In terms of food availability (the first pillar), recent US Department of Agriculture (USDA) statistics indicate that overall the world is food secure[3]; for example, based on USDA statistics, global wheat and coarse grain supplies for 2009/10 had been respectively projected at 2.5 and 4.7 million tons higher in January 2010. In terms of world market prices, notwithstanding the recent agricultural commodity and food prices surge in 2007 and the first half of 2008, the global grain prices are still less costly in real terms than at any time in recent decades[4].

The second pillar is critical at the national and household levels. At the national level, Oman produces only a fraction of the food it consumes 3#8211; most of the food, especially grains, are imported (Table1). Land and water scarcity are among the leading constraints to agricultural production in Oman. Average annual rainfall in Oman ranges from a few millimeters to 300 mm and the evaporation rate varies from 1,600 mm to over 2,000 mm. As a result, water loss exceeds water gain and therefore significant and sustainable local food production expansion to meet food security needs is realistically impossible.
Table 1

Oman self-sufficiency ratio for important food groups for 2010

Food group

Domestic production (×1,000 tons)

Imports (×1,000 tons)

Exports (×1,000 tons)

Available for consumption (×1,000 tons)

Self-sufficiency ratioa

Grainsb

4.60

630.60

64.90

570.30

0.80

Vegetables

271.47

162.97

61.45

372.98

72.80

Fruits

365.51

147.04

18.39

494.16

74.00

Red meat

24.00

60.63

14.10

70.53

34.00

Chicken meat

42.10

74.56

13.35

103.31

40.80

Eggs

10.06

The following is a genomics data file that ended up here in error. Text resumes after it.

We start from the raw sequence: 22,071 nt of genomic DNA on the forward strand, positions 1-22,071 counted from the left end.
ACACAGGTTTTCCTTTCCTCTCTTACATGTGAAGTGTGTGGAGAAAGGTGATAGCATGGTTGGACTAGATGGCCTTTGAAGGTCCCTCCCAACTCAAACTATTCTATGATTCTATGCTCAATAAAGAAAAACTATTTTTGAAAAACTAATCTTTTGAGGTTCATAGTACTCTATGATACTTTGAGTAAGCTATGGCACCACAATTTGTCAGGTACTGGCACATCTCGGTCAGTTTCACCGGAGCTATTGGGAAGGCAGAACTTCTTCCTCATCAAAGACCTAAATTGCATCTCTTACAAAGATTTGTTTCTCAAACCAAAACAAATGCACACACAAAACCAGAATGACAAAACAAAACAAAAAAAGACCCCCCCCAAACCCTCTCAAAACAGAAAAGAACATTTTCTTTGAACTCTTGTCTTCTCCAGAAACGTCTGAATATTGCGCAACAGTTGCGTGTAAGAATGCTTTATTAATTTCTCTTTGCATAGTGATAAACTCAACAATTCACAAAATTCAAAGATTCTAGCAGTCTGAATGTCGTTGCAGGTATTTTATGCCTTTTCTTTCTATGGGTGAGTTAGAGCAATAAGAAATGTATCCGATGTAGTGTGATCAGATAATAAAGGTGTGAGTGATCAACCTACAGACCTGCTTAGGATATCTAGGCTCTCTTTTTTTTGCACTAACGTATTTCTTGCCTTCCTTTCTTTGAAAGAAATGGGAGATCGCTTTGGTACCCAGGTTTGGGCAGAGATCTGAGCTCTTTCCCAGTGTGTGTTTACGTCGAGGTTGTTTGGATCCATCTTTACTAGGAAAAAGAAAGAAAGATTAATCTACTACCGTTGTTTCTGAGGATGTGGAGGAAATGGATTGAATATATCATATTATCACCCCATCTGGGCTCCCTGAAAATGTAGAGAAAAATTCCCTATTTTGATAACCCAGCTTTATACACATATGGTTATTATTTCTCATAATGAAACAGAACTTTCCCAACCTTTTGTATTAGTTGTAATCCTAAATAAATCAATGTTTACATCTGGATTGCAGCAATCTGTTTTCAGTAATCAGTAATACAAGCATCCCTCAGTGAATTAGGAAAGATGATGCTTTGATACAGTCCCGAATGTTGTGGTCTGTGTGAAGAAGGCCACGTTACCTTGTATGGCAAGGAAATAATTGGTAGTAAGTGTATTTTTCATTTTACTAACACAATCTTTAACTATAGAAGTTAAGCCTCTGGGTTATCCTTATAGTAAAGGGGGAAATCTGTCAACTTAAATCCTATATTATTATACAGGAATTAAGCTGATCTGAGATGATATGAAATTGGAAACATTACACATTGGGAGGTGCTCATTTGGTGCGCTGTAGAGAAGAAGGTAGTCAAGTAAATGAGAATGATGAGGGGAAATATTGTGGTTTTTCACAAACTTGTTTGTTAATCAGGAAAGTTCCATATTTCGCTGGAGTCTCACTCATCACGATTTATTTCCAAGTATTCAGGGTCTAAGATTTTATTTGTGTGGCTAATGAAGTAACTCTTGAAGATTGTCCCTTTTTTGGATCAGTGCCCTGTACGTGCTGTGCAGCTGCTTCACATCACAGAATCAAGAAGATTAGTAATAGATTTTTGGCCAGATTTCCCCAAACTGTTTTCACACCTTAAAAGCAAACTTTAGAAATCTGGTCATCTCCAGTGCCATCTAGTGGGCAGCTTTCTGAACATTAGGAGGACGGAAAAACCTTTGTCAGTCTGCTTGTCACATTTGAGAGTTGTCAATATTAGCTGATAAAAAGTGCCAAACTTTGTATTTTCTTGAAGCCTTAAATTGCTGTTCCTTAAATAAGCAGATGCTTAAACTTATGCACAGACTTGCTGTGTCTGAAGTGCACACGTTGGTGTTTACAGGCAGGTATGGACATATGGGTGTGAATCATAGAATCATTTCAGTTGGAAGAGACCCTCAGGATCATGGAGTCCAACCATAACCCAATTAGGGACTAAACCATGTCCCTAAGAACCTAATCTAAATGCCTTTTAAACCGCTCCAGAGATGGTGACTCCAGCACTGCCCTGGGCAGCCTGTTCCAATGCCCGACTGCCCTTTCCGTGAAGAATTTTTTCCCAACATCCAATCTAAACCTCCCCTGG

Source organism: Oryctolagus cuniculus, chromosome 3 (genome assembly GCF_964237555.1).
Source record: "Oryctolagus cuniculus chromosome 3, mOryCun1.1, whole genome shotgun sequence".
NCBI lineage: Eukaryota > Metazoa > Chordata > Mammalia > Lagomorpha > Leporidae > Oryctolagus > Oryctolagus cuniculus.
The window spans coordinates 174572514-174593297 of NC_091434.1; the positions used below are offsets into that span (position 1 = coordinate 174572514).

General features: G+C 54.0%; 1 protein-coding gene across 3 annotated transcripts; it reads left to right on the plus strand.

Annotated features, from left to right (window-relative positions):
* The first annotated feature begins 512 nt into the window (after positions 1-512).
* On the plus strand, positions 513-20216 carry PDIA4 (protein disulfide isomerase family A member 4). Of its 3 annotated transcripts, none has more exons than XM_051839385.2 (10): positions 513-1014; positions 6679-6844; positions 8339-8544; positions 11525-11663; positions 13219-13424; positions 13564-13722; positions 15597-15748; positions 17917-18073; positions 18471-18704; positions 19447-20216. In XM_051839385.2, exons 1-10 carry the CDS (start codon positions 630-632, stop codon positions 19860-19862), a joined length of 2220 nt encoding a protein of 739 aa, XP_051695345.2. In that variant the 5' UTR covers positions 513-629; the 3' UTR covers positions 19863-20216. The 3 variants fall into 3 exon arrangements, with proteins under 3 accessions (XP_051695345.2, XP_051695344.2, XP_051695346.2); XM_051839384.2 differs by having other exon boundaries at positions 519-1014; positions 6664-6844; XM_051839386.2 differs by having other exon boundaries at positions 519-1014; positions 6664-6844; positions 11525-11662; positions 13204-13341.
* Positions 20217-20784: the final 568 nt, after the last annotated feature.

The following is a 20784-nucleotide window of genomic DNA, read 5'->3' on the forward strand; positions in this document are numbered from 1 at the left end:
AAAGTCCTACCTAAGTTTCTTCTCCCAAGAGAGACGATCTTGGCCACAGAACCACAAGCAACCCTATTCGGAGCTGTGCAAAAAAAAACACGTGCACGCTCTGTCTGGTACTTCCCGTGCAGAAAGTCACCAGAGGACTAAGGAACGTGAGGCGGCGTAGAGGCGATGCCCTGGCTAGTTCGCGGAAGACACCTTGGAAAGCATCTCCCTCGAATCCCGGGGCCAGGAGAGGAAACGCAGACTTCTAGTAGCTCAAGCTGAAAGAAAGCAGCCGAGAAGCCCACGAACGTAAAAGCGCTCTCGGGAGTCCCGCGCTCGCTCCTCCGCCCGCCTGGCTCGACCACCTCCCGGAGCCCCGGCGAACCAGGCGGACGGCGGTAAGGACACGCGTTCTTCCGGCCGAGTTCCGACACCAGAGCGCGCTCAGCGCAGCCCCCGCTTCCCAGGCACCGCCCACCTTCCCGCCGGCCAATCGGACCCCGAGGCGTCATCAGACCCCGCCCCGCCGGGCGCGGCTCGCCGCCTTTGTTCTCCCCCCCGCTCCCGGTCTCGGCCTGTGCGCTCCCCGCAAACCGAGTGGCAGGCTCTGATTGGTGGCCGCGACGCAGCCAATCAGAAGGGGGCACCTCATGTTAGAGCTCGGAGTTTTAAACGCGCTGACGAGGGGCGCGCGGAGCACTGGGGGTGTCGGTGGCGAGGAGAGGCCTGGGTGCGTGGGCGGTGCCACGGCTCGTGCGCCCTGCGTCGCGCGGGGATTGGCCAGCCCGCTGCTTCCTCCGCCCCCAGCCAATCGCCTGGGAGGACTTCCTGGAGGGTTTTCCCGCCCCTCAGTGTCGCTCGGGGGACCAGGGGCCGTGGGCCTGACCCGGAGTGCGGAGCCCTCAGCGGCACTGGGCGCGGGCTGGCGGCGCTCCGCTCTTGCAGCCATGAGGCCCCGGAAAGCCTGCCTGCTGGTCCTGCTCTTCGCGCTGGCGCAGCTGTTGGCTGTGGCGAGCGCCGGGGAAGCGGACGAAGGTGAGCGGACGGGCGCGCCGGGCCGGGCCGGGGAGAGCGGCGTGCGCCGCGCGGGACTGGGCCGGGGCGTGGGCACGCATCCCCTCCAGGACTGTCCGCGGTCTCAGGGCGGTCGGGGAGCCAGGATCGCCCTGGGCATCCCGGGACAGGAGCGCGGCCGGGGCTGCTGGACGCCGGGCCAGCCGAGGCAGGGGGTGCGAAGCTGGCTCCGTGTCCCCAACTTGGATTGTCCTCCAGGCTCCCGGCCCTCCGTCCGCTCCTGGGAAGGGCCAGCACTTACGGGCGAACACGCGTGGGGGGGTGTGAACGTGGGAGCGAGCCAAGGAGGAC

16.39

6.77

19.68

51.10

Milk

69.60

147.40

61.29

155.71

44.70

Data from Ministry of Agriculture, Department of Statistics; and Royal Oman Police, Directorate General of Customs. aDomestic production as a percentage of the amount available for consumption. bStatistics for 2008.

Food access at a household level (the second pillar) is also a problem because a segment of households in Oman have insufficient income to afford their food needs in times of crisis, as evidenced by the recent food price surge.

This paper therefore analyzes recent global events such as the recent food price surge and trends in the global food commodity supply and demand situation. Based on the analysis and the two food security pillars, this paper proposes alternative strategies for achieving food security in Oman. The proposed strategies are practically applicable to the other Gulf Cooperation Council (GCC) countries with some minor modifications. The three strategies are proposed in light of land and water shortage in the country as well as the overall world market supply and demand situation as indicated in Table2,3,4,5,6, and7. This paper is therefore arranged as follows. The second section looks at the recent food price shock and tries to answer the question of whether this is a new phenomenon or whether there is an underlying cyclical cause to it. The third section discusses the prospects for Oman to expand domestic production as a strategy to achieve food security. The fourth section presents an overview of world supply and demand for leading agricultural food commodities. The fifth section presents the three mechanisms for achieving food security in Oman. The sixth section presents the conclusions of this paper.